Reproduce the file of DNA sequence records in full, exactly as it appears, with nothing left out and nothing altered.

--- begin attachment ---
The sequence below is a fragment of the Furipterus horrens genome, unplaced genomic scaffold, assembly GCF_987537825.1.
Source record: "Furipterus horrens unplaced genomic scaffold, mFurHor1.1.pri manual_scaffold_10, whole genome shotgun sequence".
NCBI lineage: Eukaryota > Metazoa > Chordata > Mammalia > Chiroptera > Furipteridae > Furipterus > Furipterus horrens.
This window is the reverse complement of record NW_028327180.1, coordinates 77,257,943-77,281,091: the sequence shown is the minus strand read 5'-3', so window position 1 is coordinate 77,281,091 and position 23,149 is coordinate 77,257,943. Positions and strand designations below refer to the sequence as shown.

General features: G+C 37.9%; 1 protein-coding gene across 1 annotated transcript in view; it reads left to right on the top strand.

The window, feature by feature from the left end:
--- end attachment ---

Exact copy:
The sequence below is a fragment of the Furipterus horrens genome, unplaced genomic scaffold, assembly GCF_987537825.1.
Source record: "Furipterus horrens unplaced genomic scaffold, mFurHor1.1.pri manual_scaffold_10, whole genome shotgun sequence".
NCBI lineage: Eukaryota > Metazoa > Chordata > Mammalia > Chiroptera > Furipteridae > Furipterus > Furipterus horrens.
This window is the reverse complement of record NW_028327180.1, coordinates 77,257,943-77,281,091: the sequence shown is the minus strand read 5'-3', so window position 1 is coordinate 77,281,091 and position 23,149 is coordinate 77,257,943. Positions and strand designations below refer to the sequence as shown.

General features: G+C 37.9%; 1 protein-coding gene across 1 annotated transcript in view; it reads left to right on the top strand.

The window, feature by feature from the left end: